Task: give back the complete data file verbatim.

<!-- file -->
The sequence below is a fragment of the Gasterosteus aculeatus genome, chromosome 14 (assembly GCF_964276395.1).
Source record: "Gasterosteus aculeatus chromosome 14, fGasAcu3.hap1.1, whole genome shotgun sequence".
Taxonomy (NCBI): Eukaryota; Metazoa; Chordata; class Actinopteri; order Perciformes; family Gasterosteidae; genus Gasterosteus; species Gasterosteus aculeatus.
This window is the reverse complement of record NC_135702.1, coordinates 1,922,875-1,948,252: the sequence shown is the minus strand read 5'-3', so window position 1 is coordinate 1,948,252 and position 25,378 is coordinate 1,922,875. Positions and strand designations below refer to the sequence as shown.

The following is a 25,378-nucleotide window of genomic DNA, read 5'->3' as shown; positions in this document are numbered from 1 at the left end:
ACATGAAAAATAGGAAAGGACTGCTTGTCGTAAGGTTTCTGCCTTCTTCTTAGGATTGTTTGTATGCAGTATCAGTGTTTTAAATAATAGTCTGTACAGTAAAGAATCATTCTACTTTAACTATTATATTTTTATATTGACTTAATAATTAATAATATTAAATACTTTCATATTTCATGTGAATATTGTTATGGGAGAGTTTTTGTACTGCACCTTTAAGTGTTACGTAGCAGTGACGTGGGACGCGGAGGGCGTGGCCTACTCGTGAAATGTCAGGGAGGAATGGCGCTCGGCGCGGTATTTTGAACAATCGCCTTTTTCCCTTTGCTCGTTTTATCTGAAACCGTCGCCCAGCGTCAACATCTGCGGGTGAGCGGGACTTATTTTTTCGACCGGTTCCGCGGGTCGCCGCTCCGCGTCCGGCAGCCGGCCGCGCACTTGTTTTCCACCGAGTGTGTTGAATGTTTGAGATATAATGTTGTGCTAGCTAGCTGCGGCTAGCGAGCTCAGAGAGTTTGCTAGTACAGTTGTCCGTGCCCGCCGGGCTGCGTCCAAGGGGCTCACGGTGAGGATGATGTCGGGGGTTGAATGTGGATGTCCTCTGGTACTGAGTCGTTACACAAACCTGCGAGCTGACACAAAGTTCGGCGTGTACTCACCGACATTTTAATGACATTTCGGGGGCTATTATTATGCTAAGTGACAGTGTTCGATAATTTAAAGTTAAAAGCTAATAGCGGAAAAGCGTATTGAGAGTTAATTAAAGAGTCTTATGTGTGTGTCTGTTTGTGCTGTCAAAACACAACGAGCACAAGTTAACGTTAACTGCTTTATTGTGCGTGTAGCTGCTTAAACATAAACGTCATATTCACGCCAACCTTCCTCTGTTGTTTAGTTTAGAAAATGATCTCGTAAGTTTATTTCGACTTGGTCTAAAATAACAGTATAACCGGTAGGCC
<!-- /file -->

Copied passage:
The sequence below is a fragment of the Gasterosteus aculeatus genome, chromosome 14 (assembly GCF_964276395.1).
Source record: "Gasterosteus aculeatus chromosome 14, fGasAcu3.hap1.1, whole genome shotgun sequence".
Taxonomy (NCBI): Eukaryota; Metazoa; Chordata; class Actinopteri; order Perciformes; family Gasterosteidae; genus Gasterosteus; species Gasterosteus aculeatus.
This window is the reverse complement of record NC_135702.1, coordinates 1,922,875-1,948,252: the sequence shown is the minus strand read 5'-3', so window position 1 is coordinate 1,948,252 and position 25,378 is coordinate 1,922,875. Positions and strand designations below refer to the sequence as shown.

The following is a 25,378-nucleotide window of genomic DNA, read 5'->3' as shown; positions in this document are numbered from 1 at the left end:
ACATGAAAAATAGGAAAGGACTGCTTGTCGTAAGGTTTCTGCCTTCTTCTTAGGATTGTTTGTATGCAGTATCAGTGTTTTAAATAATAGTCTGTACAGTAAAGAATCATTCTACTTTAACTATTATATTTTTATATTGACTTAATAATTAATAATATTAAATACTTTCATATTTCATGTGAATATTGTTATGGGAGAGTTTTTGTACTGCACCTTTAAGTGTTACGTAGCAGTGACGTGGGACGCGGAGGGCGTGGCCTACTCGTGAAATGTCAGGGAGGAATGGCGCTCGGCGCGGTATTTTGAACAATCGCCTTTTTCCCTTTGCTCGTTTTATCTGAAACCGTCGCCCAGCGTCAACATCTGCGGGTGAGCGGGACTTATTTTTTCGACCGGTTCCGCGGGTCGCCGCTCCGCGTCCGGCAGCCGGCCGCGCACTTGTTTTCCACCGAGTGTGTTGAATGTTTGAGATATAATGTTGTGCTAGCTAGCTGCGGCTAGCGAGCTCAGAGAGTTTGCTAGTACAGTTGTCCGTGCCCGCCGGGCTGCGTCCAAGGGGCTCACGGTGAGGATGATGTCGGGGGTTGAATGTGGATGTCCTCTGGTACTGAGTCGTTACACAAACCTGCGAGCTGACACAAAGTTCGGCGTGTACTCACCGACATTTTAATGACATTTCGGGGGCTATTATTATGCTAAGTGACAGTGTTCGATAATTTAAAGTTAAAAGCTAATAGCGGAAAAGCGTATTGAGAGTTAATTAAAGAGTCTTATGTGTGTGTCTGTTTGTGCTGTCAAAACACAACGAGCACAAGTTAACGTTAACTGCTTTATTGTGCGTGTAGCTGCTTAAACATAAACGTCATATTCACGCCAACCTTCCTCTGTTGTTTAGTTTAGAAAATGATCTCGTAAGTTTATTTCGACTTGGTCTAAAATAACAGTATAACCGGTAGGCC